In February 2018, I had the privilege of spending five days at the Fairmont Chateau Lake Louise. Much to my surprise, I enjoyed every moment of my visit to the winter wonderland of Alberta.
If you like to plan your travels in advance, now is the time to start thinking about a stay at this historic hotel set in the heart of the Canadian Rockies.
I always prepare for vacations with my usual checklist:
- Passports: check
- Flights: check
- Accommodations: check
Most of my travels are based on destinations that promote sun, sand and surf so it’s not difficult for me to plan and pack.
This trip was different.
Like most people that live in the southern part of the United States, my winter wardrobe consists of light sweaters, coats and fashionable boots. During our mild winters, I don’t layer my clothing, nor are my coats and boots insulated.
My lack of a winter wardrobe that was meant for extremely cold temperatures caused me to start researching the best in winter gear. I gathered information on everything from base layers to the warmest socks.
Winter clothing of lasting quality can be expensive and I was purchasing a complete wardrobe for my husband and myself. The years of practice I had using coupons, shopping off season, and when possible, combining coupons with sales, came in very handy.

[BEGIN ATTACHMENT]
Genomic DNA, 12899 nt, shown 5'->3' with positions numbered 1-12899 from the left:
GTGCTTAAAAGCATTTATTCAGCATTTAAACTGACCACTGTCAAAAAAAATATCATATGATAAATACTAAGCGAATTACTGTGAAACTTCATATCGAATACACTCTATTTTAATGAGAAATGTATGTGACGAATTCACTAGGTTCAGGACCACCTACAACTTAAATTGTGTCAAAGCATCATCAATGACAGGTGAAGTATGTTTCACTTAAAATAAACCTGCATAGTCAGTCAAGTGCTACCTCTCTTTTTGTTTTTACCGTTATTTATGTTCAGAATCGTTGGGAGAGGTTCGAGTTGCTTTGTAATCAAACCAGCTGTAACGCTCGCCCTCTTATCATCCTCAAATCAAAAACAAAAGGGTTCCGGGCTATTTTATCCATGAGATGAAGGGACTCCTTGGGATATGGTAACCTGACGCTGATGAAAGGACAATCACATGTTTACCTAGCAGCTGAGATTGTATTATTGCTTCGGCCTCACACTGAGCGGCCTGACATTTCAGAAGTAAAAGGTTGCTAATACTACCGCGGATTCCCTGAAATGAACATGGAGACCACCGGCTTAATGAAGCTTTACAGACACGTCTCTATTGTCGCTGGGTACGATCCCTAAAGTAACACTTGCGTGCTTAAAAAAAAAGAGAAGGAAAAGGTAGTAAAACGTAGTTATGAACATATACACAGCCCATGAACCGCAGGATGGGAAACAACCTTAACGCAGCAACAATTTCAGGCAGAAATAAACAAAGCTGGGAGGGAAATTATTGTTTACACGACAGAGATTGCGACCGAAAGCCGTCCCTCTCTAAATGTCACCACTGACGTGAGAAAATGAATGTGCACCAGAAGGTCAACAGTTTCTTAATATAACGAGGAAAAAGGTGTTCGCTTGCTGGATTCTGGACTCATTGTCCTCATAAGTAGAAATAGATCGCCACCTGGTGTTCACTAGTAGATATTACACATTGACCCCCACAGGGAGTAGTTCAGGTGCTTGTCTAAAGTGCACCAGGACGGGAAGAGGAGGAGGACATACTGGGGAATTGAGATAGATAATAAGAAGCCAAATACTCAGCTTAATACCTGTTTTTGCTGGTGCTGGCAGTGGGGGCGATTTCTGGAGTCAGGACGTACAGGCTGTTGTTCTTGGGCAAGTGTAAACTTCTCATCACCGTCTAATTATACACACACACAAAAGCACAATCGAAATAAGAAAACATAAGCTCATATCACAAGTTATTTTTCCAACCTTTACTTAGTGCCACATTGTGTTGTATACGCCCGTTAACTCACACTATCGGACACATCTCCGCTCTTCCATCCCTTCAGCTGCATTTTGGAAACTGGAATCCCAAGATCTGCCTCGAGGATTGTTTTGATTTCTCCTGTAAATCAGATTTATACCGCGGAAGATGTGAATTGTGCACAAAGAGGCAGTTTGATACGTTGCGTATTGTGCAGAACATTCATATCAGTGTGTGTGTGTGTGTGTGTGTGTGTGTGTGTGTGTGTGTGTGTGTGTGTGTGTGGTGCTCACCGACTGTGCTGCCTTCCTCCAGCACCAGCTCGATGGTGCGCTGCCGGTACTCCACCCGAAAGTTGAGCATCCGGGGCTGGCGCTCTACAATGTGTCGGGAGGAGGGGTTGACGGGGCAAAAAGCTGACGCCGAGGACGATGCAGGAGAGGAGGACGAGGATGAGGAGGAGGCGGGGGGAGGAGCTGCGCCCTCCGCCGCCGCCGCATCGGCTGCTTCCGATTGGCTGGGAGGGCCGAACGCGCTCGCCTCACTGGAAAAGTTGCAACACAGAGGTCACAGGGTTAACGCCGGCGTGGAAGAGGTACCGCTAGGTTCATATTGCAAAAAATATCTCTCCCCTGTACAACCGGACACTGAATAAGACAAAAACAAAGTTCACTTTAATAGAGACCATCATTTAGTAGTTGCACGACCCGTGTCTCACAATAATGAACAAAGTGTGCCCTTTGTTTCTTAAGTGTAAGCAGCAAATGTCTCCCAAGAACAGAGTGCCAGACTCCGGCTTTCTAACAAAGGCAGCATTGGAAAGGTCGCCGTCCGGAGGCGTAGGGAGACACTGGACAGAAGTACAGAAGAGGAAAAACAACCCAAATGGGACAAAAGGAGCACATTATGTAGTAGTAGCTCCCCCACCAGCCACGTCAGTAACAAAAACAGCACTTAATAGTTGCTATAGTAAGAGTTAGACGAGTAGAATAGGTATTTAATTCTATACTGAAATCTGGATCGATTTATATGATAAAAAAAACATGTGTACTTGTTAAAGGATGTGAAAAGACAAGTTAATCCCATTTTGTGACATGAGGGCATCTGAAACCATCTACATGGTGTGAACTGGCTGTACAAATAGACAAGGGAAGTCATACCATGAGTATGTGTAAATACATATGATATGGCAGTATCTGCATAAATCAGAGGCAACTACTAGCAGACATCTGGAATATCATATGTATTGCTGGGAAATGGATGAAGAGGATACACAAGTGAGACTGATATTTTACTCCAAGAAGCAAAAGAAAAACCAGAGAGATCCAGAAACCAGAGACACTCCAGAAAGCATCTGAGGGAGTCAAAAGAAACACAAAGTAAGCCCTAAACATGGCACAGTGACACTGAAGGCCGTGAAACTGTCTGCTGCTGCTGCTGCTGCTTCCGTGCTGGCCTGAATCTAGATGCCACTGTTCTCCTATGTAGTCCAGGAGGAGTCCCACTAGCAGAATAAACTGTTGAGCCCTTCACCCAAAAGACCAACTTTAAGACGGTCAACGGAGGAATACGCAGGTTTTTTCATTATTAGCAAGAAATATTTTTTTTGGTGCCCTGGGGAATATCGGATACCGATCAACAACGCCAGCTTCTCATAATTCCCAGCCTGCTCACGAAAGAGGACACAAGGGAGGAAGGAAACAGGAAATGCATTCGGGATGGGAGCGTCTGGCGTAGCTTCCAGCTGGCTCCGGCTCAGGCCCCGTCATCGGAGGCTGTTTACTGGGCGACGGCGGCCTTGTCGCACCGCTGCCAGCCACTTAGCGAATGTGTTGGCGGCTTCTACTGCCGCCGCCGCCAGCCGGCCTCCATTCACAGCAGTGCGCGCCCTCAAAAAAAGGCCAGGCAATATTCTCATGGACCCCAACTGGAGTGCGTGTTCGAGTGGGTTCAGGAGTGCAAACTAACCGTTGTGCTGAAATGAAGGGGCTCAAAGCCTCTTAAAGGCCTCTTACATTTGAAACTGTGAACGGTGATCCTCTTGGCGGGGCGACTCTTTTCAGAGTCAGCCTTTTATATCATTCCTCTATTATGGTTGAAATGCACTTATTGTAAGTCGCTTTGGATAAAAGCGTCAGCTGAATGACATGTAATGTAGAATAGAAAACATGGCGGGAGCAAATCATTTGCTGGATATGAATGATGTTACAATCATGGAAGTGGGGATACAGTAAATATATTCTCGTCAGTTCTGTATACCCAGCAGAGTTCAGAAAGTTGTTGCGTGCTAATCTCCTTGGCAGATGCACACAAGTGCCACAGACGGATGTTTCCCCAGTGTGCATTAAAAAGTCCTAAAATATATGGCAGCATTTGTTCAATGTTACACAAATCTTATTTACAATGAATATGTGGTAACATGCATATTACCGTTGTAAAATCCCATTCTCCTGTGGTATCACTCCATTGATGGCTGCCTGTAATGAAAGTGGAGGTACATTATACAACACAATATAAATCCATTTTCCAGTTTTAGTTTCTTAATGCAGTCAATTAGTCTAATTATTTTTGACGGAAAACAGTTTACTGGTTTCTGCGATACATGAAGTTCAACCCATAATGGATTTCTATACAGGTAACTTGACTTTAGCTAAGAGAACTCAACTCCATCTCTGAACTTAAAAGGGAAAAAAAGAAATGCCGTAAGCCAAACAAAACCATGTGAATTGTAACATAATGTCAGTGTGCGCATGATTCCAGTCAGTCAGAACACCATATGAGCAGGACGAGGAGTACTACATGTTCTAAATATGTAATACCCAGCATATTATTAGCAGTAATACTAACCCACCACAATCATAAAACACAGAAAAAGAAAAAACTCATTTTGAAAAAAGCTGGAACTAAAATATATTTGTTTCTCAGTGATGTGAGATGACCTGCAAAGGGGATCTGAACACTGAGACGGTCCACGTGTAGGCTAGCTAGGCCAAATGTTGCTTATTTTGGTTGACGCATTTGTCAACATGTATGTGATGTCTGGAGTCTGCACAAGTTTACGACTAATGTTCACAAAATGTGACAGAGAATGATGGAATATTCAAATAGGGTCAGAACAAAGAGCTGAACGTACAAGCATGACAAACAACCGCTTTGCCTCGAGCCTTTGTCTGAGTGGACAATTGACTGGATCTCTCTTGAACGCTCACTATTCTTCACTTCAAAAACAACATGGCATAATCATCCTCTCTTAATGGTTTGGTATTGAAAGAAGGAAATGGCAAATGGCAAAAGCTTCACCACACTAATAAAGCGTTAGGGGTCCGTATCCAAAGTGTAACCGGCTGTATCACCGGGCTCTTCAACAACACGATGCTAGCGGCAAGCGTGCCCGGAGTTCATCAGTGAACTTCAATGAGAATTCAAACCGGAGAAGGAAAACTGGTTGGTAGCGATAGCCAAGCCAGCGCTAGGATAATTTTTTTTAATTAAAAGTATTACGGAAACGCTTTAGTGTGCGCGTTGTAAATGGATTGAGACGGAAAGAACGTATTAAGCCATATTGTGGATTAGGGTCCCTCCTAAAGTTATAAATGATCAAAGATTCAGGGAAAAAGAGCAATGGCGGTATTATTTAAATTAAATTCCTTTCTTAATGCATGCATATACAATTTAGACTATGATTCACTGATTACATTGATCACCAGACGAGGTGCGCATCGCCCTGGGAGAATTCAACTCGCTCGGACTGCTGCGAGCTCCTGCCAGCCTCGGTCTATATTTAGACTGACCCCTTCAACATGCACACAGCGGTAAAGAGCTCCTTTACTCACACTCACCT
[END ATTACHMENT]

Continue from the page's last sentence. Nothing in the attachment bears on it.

I comparison shopped between websites, received email and text alerts when prices dropped, took advantage of free shipping, and used rebate sites to make the most of my spending. Everything was purchased well in advance of my trip with most items coming in at a savings of anywhere from 50-70 percent.
“If you’re cold and miserable, you won’t have any fun.”
These were the words spoken to me by a friend I turned to for advice on what I needed to purchase to be ready for my trip to Alberta. She was right.
If you have seen photos of beautiful, snow-covered landscapes, and have thought about visiting a winter wonderland, but you live in a climate where you wear shorts and sandals more than you wear a coat, I am providing a list of items that you will want to purchase before your visit.
Items to Pack for Warmth
1. Base Layers – High quality top and bottom base layers were easy to find. My local warehouse store sold them at a reasonable price throughout the year, and I took advantage of purchasing them when they were advertised with additional savings.
TIP: Look for thin layers with the words “moisture wicking” and “quick dry”.
2. Thermal Vest – I purchased a thermal vest that would serve as a layering piece. It was thin enough to go over a sweater and under a coat or jacket.
I also purchased a puffer style thermal vest from a store that was going out of business, but it was more for the purpose of fashion. I found that puffer vests do not lay as flat against the body as a thinner vest, and feel a bit more restrictive in terms of motion when they are used for layering.
TIP: Look for a vest with ‘water resistant’ in the description.
3. Warm Hat – This seems obvious, but there is one thing I quickly realized: I wouldn’t be outside 24/7 so I needed two different hats.
For those times that I would be inside, I chose a beanie with a warm flannel interior.